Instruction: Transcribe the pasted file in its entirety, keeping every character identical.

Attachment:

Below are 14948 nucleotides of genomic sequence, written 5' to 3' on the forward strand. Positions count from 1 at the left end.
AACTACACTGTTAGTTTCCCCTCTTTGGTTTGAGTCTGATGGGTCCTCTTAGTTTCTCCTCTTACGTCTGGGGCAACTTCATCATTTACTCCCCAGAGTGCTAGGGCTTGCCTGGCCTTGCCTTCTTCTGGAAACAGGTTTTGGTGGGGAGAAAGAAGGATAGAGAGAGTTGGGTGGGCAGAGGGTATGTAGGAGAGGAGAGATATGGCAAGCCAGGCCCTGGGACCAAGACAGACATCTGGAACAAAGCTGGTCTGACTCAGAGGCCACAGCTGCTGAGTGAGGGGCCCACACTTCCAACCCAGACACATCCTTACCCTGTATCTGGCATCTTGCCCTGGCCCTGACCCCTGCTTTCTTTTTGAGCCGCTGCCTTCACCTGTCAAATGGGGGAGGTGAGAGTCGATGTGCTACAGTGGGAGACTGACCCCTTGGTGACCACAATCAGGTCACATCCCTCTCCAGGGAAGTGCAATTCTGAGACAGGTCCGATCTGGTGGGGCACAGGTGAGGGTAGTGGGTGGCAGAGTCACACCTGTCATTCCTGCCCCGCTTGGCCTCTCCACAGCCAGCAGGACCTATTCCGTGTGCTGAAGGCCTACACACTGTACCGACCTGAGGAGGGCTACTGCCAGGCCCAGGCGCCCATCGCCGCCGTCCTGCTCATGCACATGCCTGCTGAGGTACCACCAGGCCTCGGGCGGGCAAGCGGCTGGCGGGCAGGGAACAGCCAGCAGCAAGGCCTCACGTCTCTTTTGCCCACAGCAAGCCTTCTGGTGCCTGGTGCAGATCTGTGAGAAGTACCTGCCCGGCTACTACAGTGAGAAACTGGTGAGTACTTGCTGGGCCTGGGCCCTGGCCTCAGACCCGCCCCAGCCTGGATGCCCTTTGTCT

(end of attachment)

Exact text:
Below are 14948 nucleotides of genomic sequence, written 5' to 3' on the forward strand. Positions count from 1 at the left end.
AACTACACTGTTAGTTTCCCCTCTTTGGTTTGAGTCTGATGGGTCCTCTTAGTTTCTCCTCTTACGTCTGGGGCAACTTCATCATTTACTCCCCAGAGTGCTAGGGCTTGCCTGGCCTTGCCTTCTTCTGGAAACAGGTTTTGGTGGGGAGAAAGAAGGATAGAGAGAGTTGGGTGGGCAGAGGGTATGTAGGAGAGGAGAGATATGGCAAGCCAGGCCCTGGGACCAAGACAGACATCTGGAACAAAGCTGGTCTGACTCAGAGGCCACAGCTGCTGAGTGAGGGGCCCACACTTCCAACCCAGACACATCCTTACCCTGTATCTGGCATCTTGCCCTGGCCCTGACCCCTGCTTTCTTTTTGAGCCGCTGCCTTCACCTGTCAAATGGGGGAGGTGAGAGTCGATGTGCTACAGTGGGAGACTGACCCCTTGGTGACCACAATCAGGTCACATCCCTCTCCAGGGAAGTGCAATTCTGAGACAGGTCCGATCTGGTGGGGCACAGGTGAGGGTAGTGGGTGGCAGAGTCACACCTGTCATTCCTGCCCCGCTTGGCCTCTCCACAGCCAGCAGGACCTATTCCGTGTGCTGAAGGCCTACACACTGTACCGACCTGAGGAGGGCTACTGCCAGGCCCAGGCGCCCATCGCCGCCGTCCTGCTCATGCACATGCCTGCTGAGGTACCACCAGGCCTCGGGCGGGCAAGCGGCTGGCGGGCAGGGAACAGCCAGCAGCAAGGCCTCACGTCTCTTTTGCCCACAGCAAGCCTTCTGGTGCCTGGTGCAGATCTGTGAGAAGTACCTGCCCGGCTACTACAGTGAGAAACTGGTGAGTACTTGCTGGGCCTGGGCCCTGGCCTCAGACCCGCCCCAGCCTGGATGCCCTTTGTCT